May 30 2022

How to Write a Good Lesson Plan: A Quick Guide for Teachers

Adela Belin photo Adela Belin Content strategist and writer
Writing Advice

Being a teacher isn't easy – managing, planning, executing, and creating – creative, unique minds is an overwhelming yet satisfying job. Educating and developing a student through practical lessons and problem-solving activities is a skill that every teacher should possess.

Original: SourceLesson plans are used by teachers to have an organized outline of coursework for their students. These detailed plans are divided into multiple learning activities, which save a lot of time and also make a quality and thorough reference for when it's to be presented in class.

In this article, you’ll learn how to write a good lesson plan and organize your teaching sessions better.

10-Step Guide to Writing a Strong Lesson Plan

A good lesson plan is an extensive guide for what students will learn and how it will be executed effectively in class.

While different teachers have their management styles, having a lesson plan template is very valuable as it makes you think through each step, prepare before presenting to your students and understand what learning objectives would give ultimate learning.

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Let’s take a look at how you can write a good lesson plan in 10 constructive steps.

1. Lay out the learning objectives

The first step to understanding the aim and purpose of the lesson plan is to lay out its necessary learning objectives.

This will determine what and how your students are going to understand the lesson plan, how they would work towards it in class, what is expected out of them and what would be the lesson’s key takeaways.

Here are tips to consider while writing the objectives:

  • Specific, clear, straightforward, and engaging;
  • Clearly state the learning outcome of this lesson;
  • Compliant with the educational standard of the school/college;
  • Aligned with and relevant to the topic;
  • Tasks are realistic, measurable, and achievable;
  • Action-oriented and time-bound.

2. List down supporting requirements and materials

For each discipline or subject, you might require certain tools or supportive materials to conduct the lesson plan. So, it is pivotal to list out all the equipment or materials your students might need to use for each of these subject-wise plans, for a much smoother, uncomplicated process that can achieve maximum learning.

Keep the required labelled materials in a separate and secure place, or if computers are necessary, make sure you book reservations for a seamless experience. Keep in mind to bookmark every site or include links that you’ll need to present your students their lesson plan.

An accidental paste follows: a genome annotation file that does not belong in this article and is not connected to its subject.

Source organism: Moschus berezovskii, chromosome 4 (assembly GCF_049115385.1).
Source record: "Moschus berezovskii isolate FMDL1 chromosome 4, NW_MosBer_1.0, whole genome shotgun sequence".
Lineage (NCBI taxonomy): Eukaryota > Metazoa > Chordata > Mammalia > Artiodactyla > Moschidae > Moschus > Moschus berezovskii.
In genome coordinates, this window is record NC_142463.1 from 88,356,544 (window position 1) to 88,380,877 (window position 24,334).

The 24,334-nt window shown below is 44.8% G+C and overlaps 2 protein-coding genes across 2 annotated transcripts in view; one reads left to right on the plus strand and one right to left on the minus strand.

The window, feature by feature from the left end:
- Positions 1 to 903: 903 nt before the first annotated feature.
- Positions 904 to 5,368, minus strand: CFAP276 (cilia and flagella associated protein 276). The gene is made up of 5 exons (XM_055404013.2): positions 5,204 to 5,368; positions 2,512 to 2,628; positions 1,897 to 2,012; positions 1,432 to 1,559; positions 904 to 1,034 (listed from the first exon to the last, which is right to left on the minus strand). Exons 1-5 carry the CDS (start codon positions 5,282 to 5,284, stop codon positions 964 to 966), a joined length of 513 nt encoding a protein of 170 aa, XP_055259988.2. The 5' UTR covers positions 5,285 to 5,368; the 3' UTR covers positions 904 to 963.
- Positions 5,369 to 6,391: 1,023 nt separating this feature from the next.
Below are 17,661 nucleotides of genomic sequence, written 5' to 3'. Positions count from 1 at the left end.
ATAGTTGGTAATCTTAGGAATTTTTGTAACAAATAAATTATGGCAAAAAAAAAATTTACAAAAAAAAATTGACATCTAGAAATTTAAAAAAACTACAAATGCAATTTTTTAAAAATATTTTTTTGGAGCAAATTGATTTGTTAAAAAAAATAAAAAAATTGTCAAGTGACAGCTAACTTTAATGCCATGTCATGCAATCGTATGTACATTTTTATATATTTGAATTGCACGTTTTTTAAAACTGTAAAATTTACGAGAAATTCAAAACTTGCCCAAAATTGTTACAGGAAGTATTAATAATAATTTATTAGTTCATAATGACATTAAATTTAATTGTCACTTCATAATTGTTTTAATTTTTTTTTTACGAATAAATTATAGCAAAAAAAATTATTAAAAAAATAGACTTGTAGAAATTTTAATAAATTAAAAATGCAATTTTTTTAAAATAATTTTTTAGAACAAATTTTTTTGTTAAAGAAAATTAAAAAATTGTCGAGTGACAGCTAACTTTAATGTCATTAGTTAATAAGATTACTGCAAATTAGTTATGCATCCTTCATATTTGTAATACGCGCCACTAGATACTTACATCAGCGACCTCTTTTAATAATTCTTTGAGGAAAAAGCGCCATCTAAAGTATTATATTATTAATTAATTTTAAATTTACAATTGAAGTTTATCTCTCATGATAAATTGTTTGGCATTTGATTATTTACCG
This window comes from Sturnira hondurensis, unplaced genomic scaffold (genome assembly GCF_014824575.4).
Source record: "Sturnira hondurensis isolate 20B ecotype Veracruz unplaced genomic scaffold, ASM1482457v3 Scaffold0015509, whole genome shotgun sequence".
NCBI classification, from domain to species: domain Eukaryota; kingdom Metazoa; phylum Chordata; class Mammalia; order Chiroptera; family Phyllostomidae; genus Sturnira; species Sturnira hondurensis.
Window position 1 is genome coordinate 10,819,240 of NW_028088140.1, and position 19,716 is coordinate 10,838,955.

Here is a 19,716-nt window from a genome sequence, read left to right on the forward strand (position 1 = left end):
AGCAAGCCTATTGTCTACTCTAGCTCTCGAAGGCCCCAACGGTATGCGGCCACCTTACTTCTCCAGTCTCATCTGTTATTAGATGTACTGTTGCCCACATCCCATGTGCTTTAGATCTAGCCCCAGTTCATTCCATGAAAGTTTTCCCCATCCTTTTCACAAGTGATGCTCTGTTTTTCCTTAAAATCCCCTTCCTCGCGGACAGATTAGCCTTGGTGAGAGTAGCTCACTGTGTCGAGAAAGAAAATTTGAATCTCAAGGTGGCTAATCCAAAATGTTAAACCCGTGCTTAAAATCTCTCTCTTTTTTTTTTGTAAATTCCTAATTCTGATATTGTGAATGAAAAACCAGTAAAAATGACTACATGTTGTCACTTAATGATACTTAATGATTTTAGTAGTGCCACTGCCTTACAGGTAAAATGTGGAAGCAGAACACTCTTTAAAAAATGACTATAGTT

Teaching materials can also include tangible things or even non-material resources, ranging from test tubes to overhead projectors, from storybooks to online presentations, and from handouts to pencils and pens. Acknowledge the type and amount of resources you would require for your specific lesson plan.

Incorporate audio and visual activities, especially when it comes to scientific studies such as Biology, Psychology, or Physics. This enhances your retention level and makes the lesson an interesting and engaging experience.

3. Plan out learning activities

Jot down interesting activities and learning exercises related to your specific subject, to catch your student’s attention and engage with them in a way that highlights their learning styles and thinking abilities.

Plan out multiple types of activities and examples that would be beneficial to strengthen the students' minds, broaden their creativity and develop their hard and soft skills. Make sure to keep these learning activities interactive and also theoretical, to keep a balance between having references on paper and real-life applications.

It’s always easier if you plan what your students should learn through these activities, in what and how many groups they should be in, a realistic time limit for each activity, and if they align with the learning objectives.

Here’s an interesting TEDx Talk by Catherine Thimmesh on using creativity as a teaching tool.


4. Write down the procedures and instructions in detail

For a well-executed lesson plan, it is important to write down detailed and extensive notes on the procedure of the learning activities and its laid out step-by-step instructions.

Your detailed instructions should include:

  • Necessary materials;
  • Learning objectives;
  • Subject assignments;
  • Details of the content;
  • Grade and assessment levels;
  • Presentation instructions;
  • Student groupings;
  • Independent practice techniques;
  • Games or interactive exercises;
  • Opportunities of learning;
  • Specific teaching methods you would want to use.